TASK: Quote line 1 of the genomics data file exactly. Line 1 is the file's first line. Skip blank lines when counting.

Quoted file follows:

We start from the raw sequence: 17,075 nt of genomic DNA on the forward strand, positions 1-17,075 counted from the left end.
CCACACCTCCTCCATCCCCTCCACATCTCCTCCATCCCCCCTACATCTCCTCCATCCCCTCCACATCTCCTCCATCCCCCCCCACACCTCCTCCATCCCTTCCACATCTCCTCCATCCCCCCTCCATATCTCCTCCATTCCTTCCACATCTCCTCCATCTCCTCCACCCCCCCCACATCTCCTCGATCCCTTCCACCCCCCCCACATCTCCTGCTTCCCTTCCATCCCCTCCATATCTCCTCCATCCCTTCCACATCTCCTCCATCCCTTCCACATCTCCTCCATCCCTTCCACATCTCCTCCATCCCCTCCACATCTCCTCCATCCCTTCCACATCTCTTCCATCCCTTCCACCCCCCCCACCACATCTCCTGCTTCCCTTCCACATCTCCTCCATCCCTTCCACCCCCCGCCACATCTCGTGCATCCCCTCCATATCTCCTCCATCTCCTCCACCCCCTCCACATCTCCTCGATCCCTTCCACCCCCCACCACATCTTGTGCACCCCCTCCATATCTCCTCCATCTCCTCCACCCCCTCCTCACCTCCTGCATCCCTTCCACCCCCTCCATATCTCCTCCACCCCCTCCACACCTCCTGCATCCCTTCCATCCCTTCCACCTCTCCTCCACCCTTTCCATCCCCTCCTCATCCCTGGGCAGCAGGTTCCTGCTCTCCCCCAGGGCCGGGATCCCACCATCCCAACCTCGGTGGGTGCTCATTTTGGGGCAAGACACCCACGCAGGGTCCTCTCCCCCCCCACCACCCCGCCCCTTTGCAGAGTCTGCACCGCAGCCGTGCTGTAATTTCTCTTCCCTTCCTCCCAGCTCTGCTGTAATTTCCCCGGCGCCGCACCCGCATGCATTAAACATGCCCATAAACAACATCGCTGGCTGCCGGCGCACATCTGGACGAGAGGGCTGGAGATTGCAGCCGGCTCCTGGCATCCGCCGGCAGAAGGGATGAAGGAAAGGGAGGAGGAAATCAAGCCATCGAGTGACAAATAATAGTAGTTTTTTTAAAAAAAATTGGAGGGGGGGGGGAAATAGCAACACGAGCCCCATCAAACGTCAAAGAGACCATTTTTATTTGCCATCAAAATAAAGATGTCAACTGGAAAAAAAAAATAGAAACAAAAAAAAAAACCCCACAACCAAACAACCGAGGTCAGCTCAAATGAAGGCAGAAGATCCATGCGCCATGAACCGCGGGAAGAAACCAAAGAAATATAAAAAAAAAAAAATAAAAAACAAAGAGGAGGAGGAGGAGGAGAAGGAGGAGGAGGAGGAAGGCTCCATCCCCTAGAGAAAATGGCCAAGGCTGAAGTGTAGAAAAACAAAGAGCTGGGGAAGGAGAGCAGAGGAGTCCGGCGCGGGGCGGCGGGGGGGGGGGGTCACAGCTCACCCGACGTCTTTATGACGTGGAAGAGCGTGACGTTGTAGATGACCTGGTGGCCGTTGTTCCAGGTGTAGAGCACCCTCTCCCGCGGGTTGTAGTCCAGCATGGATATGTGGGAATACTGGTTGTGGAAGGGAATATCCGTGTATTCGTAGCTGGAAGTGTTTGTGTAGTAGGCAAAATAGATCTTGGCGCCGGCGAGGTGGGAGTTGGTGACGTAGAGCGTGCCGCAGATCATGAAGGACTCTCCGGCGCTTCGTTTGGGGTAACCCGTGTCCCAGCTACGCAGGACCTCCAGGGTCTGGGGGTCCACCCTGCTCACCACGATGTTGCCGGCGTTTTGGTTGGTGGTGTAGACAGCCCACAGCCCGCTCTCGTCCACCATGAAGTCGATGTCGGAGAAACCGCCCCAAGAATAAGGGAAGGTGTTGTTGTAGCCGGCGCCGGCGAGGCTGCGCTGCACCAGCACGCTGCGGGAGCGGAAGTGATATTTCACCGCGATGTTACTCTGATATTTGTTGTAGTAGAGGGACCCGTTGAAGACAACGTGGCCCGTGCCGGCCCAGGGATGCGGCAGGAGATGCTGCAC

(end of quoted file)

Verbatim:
We start from the raw sequence: 17,075 nt of genomic DNA on the forward strand, positions 1-17,075 counted from the left end.